- The Washington Times - Friday, August 3, 2007

A history of terror

The article “Blamed for Hamas control, security chief quits” (World, July 27) contains a serious omission. The article refers to Mohammad Dahlan, the “former chief of the Palestinian Authority’s Preventive Security Service in Gaza” as having “close ties to the U.S.,” having been “mentioned as a candidate to succeed Mahmoud Abbas as leader of the Fatah party” and considered “a moderate capable of cementing peace with Israel.”

However, the dispatch fails to note that Mr. Dahlan was implicated in anti-Israel terrorist attacks, including three against school buses in the Gaza Strip. One, on Nov. 20, 2000, killed two teachers and wounded nine others, including three children who had to have limbs amputated. Then-Prime Minister Ariel Sharon blamed Mr. Dahlan for the attack.

Mr. Dahlan’s men reportedly were involved in other deadly attacks. In addition, he was said to have helped hide Hamas’ master bomb maker, Mohammed Diff, in the Gaza Strip during the Palestinian Arabs’ “second intifada” earlier in this decade.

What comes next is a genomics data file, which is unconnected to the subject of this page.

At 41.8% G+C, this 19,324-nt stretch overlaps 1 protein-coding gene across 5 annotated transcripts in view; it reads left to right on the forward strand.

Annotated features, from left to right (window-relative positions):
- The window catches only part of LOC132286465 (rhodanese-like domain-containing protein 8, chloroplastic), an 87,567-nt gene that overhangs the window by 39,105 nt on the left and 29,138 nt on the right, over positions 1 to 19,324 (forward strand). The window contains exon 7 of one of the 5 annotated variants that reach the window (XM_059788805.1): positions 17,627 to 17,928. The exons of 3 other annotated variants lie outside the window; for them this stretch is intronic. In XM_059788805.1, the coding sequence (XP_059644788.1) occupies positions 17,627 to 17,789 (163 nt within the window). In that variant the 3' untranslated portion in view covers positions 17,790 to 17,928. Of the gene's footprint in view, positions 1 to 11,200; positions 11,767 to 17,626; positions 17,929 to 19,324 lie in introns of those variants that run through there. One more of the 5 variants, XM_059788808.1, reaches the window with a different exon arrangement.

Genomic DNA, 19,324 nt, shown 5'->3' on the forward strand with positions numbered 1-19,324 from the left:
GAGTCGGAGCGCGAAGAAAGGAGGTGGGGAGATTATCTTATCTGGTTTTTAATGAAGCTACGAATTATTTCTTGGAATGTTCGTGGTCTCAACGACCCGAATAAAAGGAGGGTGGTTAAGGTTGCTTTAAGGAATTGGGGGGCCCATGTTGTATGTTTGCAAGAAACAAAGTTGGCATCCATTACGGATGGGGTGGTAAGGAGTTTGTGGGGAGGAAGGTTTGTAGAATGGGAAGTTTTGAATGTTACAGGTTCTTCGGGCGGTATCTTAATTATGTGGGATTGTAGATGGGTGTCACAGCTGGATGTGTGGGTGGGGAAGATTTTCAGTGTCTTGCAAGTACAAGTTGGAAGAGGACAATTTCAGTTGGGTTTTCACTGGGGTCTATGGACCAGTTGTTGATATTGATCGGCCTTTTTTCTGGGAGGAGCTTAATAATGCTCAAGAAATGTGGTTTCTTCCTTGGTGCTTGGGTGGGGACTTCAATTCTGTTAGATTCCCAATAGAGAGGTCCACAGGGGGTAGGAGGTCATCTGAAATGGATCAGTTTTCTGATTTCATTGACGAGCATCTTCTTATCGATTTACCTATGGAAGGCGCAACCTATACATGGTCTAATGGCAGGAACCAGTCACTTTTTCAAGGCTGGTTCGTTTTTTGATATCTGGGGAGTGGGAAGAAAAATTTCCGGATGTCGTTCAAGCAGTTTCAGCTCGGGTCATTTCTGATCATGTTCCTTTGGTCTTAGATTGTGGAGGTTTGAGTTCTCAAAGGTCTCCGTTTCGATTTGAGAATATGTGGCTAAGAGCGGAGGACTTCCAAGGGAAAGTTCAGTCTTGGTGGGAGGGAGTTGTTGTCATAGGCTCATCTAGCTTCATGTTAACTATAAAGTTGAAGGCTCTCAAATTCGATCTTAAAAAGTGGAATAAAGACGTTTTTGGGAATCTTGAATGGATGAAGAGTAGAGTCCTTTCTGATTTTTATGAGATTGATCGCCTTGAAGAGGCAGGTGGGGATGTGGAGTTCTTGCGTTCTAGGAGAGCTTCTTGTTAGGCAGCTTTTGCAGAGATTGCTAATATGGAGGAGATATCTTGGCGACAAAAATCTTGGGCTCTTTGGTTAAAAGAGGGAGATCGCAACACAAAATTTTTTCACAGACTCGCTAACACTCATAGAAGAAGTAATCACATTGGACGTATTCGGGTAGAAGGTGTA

Previously, Mr. Dahlan was instrumental in the first intifada. He helped lead the Fatah youth movement (Shabiba), which contributed significantly to the violence. Arrested by Israel 11 times for his activities, he was deported to Jordan in 1988.

To omit Mr. Dahlan’s past involvement in terrorism misinforms readers. An article about Mr. Dahlan’s downfall should not have sanitized his ascent.


Washington director

Committee for Accuracy in Middle East Reporting in America


Forge ahead like the founders

Denis Ables’ Tuesday letter, “Peace at any price,” fails to distinguish between the lawful use of force where the level of force doesn’t infringe on the life, prosperity and rights of innocent people, and the use of lethal force in war, in which collateral damage (the loss of innocent lives) is an accepted cost of maximizing the effective killing of suspected enemy targets.

In today’s world, we cannot escape war after war after war because there are no enforceable rules to serve as a just basis for settling global disputes. To achieve global peace and justice, we are in desperate need of just and enforceable global law. If and when we can achieve a degree of civilized behavior, of course there will still be need for enforcement, and for that matter, there will be a need for adjudication as well. However, it won’t any longer be every “sovereign” nation-state for itself under the law of “might makes right” under which our current global anarchy operates.

There always will be the need for the use of force to capture a criminal or stop a crime in process. However, we don’t use law enforcement to pre-empt drug dealers by bombing the homes or street corners of suspected dealers.

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